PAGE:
In the next installment of the “Broncolor: The Light” video series, our friends Amber Gray and Julian Bernstein test the broncolor Scoro A4S against the Profoto Pro-8 Air in the video we like to call “Bron VS Profoto,” the Shoot-Out.
Here’s the set: 1 pack and 2 heads from each brand, main is a silver beauty dish at f16, fill is a head bounced into a vflat at f5.6. The camera is set to 5,000 K, shooting f16 at 1/160. The set also incorporates a model surrounded by flowers, and splashed with water.
First, they test the Profoto Pro-8 Air. The Pro-8 does not directly state the flash duration on the pack, so Julian uses the broncolor FCC meter to measure it.
The results are below. Although seemingly perfect from afar, up-close the Profoto photo clearly shows that there are streaking highlights and the water is blurred, with a warm color shift.
Next, they use the Scoro. Julian is able to select the flash duration right on the pack, and gives a simple step-by-step on how to do so. The Scoro allows users to digitally see the flash duration and adjust it, making it easy to control.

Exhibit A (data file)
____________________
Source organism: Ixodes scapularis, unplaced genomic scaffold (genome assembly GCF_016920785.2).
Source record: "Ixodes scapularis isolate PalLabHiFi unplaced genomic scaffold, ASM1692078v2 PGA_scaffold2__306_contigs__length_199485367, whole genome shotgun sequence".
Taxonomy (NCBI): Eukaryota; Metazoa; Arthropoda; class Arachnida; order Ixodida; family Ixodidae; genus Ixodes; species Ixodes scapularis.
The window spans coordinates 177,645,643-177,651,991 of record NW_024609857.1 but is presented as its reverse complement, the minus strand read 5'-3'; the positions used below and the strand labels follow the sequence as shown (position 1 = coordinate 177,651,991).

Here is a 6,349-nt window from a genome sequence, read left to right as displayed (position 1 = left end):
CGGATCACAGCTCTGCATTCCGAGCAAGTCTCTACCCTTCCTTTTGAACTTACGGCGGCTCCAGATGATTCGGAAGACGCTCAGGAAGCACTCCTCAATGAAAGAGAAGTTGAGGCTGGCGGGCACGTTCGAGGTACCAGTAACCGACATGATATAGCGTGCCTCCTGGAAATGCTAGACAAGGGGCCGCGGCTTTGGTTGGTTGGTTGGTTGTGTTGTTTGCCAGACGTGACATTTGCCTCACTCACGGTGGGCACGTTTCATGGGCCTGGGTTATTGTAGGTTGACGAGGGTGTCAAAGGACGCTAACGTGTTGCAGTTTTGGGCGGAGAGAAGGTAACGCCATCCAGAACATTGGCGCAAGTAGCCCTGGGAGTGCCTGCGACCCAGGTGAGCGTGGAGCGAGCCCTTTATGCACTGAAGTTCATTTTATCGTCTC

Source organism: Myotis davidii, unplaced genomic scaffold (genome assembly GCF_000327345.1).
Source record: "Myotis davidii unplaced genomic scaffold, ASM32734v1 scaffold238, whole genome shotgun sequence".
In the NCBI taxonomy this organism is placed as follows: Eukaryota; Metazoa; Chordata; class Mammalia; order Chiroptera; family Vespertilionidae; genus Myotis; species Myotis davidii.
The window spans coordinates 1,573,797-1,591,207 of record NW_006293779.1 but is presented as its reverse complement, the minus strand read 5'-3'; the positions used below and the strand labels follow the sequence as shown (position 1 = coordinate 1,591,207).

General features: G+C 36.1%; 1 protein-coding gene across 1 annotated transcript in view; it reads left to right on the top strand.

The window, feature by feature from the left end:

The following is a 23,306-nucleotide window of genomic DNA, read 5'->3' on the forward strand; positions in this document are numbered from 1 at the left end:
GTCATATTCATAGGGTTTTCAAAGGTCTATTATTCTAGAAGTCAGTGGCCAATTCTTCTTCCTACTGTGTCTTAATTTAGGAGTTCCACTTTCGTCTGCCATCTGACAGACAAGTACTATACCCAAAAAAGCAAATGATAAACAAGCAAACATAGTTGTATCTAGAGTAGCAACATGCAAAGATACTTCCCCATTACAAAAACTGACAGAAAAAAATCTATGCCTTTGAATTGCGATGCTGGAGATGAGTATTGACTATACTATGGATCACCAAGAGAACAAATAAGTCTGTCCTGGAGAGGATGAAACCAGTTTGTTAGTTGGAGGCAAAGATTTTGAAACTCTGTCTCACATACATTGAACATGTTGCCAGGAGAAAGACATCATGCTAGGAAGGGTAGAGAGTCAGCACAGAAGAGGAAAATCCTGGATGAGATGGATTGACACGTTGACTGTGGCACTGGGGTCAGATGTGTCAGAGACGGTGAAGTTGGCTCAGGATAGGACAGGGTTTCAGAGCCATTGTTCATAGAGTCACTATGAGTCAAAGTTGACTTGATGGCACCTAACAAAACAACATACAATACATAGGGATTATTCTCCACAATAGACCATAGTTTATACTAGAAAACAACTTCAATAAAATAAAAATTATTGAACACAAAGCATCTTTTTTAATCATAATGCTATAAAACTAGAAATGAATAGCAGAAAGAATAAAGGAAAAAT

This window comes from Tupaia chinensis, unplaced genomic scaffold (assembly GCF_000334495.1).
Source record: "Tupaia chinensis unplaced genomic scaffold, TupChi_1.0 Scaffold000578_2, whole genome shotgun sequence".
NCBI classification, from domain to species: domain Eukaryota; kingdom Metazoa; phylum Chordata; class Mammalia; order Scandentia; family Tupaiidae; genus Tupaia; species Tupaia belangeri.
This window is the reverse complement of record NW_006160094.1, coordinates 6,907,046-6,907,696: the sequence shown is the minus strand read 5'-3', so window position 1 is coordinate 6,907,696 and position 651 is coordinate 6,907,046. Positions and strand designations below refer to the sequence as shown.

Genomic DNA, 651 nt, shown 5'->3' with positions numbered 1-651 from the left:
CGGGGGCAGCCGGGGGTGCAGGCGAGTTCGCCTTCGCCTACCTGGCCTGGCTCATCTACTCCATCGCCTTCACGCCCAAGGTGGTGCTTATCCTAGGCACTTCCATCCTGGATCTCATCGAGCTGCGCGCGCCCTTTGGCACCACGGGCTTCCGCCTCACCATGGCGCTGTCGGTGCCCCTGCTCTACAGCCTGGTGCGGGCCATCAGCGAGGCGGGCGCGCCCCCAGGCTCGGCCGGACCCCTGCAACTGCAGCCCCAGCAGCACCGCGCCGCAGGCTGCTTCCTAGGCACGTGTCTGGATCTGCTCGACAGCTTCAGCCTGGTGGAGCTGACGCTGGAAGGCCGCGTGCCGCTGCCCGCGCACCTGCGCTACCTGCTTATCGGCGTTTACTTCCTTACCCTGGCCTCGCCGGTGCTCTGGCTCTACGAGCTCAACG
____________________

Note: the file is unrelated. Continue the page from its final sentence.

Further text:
In the picture above, the water is super crisp and clear with no streaking (and is also neutral in color temperature). Because of the 2nd generation cut-off technique, the patented Enhanced Color Temperature Control (E.C.T.C.) allows for consistent color temperature. The Scoro clearly outperforms the Pro-8 in a multitude of ways, not only in flash duration and color consistency, but also in user control.
When comparing the t0.1 measurement to the t0.5 with classic cut off technology, using a multiplier of 3.33 with the t0.5 measurement would give you an accurate conversion to the t0.1 duration. The latest technology used with the broncolor Scoro incorporates a cut off circuit at the beginning and at the end of the flash duration, this new cutoff technology cannot be calculated in the traditional method so we’ve edited the video for accuracy.
For the shot each head was set at the exact same distance from the subject in the exact same position; only two heads were used one as the main and the other as a fill. The heads were then set to a power level that metered at f16.